By Anne E. Kornblut
Washington Post Staff Writer
Wednesday, September 22, 2010; 6:19 PM
With juicy nuggets from the new Bob Woodward book on President Obama starting to emerge, the official White House reaction so far is: It's just fine.
Many of Obama's senior advisers have already obtained and read the book, "Obama's Wars," and are satisfied with the image it conveys of the president, a senior administration official said Wednesday.
"The President comes across in the [Afghanistan] review and throughout the decisionmaking process as a Commander in Chief who is analytical, strategic, and decisive, with a broad view of history, national security, and his role," the official said in an e-mail.
White House Chief of Staff Rahm Emanuel, comparing Woodward's book to a recent book by former Obama administration automobile task force chief Steven Rattner, said the net effect is positive for the president.
"In two very different books - one regarding the turnaround and recovery of the auto industry and the other regarding the turnaround of the Afghan war - what emerges in both is that despite difficult circumstances, the president brings a consistently tough, determined and clear-eyed strategic focus to these crises," Emanuel said.
But details of confidential meetings and classified documents, along with damning quotes from the principals, paint a picture of Obama's team that is at odds with the perception of decisiveness at the White House. In Woodward's telling, the president oversaw a staff of bickering advisers and an administration that was rife with infighting during the Afghanistan policy review. If there were any remaining doubts that the "No Drama Obama" mantra left the building long ago, the Woodward book puts them to rest.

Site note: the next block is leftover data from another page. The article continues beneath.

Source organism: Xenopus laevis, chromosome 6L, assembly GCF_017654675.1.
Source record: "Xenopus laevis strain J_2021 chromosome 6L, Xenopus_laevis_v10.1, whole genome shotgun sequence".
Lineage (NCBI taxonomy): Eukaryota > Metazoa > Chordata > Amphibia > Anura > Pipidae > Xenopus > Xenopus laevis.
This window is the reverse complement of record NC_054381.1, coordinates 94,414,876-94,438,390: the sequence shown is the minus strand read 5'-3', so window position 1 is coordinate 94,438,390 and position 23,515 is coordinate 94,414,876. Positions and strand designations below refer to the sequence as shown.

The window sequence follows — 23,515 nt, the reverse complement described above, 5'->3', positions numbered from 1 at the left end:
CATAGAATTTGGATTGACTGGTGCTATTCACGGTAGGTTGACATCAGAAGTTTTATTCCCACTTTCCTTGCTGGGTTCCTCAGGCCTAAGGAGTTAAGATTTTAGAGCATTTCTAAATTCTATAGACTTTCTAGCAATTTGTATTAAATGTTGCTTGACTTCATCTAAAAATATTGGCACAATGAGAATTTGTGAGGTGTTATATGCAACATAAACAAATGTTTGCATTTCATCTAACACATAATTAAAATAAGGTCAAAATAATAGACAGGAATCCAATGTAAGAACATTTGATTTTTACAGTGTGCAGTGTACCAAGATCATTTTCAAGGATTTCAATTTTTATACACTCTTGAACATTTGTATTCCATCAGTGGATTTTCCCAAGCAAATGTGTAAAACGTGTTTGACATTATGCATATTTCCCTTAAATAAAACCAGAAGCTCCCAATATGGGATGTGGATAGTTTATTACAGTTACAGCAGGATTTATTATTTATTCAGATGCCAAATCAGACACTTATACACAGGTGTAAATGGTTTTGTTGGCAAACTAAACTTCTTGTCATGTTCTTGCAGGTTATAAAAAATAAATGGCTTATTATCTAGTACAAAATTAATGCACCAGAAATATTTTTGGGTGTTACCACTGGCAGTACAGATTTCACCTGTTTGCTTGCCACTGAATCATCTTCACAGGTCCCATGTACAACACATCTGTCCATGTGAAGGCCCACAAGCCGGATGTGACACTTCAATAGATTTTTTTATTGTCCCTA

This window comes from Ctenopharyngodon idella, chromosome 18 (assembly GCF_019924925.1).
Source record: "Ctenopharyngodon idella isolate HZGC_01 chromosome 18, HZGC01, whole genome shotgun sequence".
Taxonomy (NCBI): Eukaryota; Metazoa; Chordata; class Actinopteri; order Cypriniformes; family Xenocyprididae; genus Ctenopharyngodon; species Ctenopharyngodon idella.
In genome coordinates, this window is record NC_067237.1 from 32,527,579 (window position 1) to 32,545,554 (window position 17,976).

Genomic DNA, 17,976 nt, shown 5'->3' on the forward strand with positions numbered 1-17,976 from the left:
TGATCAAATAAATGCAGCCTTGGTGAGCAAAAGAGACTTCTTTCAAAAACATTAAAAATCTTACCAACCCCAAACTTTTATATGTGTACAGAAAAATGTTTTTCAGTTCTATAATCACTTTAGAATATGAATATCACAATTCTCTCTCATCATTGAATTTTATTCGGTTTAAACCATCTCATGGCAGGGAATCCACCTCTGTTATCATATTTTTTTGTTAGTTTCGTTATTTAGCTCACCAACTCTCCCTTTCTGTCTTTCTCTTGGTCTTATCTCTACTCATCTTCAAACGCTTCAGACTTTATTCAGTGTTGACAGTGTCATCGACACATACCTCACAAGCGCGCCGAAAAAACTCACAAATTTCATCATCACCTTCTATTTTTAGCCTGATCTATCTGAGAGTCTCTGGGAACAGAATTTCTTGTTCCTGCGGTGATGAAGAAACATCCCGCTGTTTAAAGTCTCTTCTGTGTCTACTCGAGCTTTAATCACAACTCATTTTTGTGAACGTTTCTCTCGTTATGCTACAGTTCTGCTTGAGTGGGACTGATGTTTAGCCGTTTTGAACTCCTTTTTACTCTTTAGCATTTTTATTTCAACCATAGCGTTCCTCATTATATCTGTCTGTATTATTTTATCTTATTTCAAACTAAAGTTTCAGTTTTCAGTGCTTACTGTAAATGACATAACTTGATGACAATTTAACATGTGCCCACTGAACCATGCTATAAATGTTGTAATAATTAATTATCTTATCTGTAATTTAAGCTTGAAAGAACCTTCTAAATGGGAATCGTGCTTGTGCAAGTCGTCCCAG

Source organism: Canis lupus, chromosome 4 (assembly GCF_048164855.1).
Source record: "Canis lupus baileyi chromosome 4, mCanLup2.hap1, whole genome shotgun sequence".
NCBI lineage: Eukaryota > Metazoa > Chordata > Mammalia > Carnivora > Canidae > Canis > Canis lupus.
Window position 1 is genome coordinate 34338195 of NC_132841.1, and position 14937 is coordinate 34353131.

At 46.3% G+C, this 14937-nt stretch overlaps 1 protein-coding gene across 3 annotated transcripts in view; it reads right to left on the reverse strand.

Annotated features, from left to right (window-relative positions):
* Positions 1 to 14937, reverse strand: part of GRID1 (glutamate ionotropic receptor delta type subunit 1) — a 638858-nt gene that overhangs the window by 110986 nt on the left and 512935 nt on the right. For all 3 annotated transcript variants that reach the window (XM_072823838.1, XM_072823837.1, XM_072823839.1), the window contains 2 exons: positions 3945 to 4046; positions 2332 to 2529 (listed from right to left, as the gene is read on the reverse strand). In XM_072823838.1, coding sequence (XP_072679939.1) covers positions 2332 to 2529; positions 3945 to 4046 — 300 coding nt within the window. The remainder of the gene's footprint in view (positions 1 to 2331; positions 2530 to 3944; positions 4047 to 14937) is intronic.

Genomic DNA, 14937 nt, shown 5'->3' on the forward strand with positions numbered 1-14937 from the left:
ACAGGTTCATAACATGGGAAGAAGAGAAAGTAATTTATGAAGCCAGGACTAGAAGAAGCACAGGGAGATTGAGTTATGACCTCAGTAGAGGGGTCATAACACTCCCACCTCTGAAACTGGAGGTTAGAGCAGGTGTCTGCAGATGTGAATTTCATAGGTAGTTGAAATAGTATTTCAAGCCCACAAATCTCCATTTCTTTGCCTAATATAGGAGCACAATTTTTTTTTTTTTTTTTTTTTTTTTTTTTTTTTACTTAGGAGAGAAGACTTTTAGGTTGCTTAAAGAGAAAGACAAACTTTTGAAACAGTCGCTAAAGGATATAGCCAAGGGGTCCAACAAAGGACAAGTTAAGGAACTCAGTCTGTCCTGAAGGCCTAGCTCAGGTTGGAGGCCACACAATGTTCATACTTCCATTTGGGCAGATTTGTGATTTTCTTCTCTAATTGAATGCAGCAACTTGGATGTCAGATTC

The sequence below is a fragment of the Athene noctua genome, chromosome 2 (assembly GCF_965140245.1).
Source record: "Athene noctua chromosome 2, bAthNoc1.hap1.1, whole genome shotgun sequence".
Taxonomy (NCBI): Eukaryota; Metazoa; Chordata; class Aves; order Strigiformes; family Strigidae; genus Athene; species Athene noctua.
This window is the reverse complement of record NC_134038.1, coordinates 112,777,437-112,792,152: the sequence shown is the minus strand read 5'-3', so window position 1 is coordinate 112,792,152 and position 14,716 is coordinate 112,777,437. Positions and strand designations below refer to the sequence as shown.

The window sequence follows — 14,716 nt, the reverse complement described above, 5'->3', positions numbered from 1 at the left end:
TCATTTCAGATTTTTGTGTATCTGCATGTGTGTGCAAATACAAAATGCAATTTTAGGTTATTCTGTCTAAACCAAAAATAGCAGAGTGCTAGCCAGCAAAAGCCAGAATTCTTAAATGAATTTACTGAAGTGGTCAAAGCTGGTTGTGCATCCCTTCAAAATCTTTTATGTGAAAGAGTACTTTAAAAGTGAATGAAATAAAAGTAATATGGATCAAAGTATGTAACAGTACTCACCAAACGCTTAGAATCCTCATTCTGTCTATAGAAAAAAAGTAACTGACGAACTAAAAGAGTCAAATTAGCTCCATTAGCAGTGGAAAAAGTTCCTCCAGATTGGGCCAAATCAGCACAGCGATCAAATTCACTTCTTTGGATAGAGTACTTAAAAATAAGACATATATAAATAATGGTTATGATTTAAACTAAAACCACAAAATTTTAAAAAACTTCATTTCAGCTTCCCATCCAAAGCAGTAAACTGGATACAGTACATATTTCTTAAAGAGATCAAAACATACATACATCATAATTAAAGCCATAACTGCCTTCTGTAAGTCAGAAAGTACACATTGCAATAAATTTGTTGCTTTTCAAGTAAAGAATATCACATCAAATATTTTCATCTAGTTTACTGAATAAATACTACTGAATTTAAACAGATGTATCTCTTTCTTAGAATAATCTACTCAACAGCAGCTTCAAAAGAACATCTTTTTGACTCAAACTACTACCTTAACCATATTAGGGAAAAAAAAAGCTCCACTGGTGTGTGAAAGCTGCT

That narrative arc is not new. Details of the Afghanistan-Pakistan rupture first emerged last September, when Woodward obtained a report from Gen. Stanley A. McChrystal, then the top U.S. commander in Afghanistan, describing his urgent demand for more troops. The document was the basis for a report that month in The Washington Post, where Woodward is an associate editor.
During the three-month review process that followed, rifts between senior advisers who supported sending more troops to Afghanistan (McChrystal, Gen. David H. Petraeus, Defense Secretary Robert M. Gates and Secretary of State Hillary Rodham Clinton) and those who wanted to draw down (including Emanuel and Vice President Biden) were widely reported.
In responding to the book Wednesday, another senior administration official said, "I think the president comes across pretty well in the book, even if it looks crazy around him."
The first senior administration official played down the internal disagreements, saying "the debates in the book are well known because the policy review was covered so exhaustively."
The official offered points of proof from the text, noting Woodward's statement that Obama had focused the review around the "central questions" of whether al-Qaeda could be defeated, whether the Taliban also needed to be defeated and whether a counterinsurgency strategy could be effective given the Afghan government's limitations. Woodward also describes Obama as a voracious reader of intelligence reports - another positive the official noted.
The official also commented that the book portrays Obama as "preparing relentlessly." Richard C. Holbrooke, the president's special envoy to Afghanistan and Pakistan, at one point reprimands his staff for complaining about preparing analysis papers that went unread, saying they were read by one person - the one "they were intended for."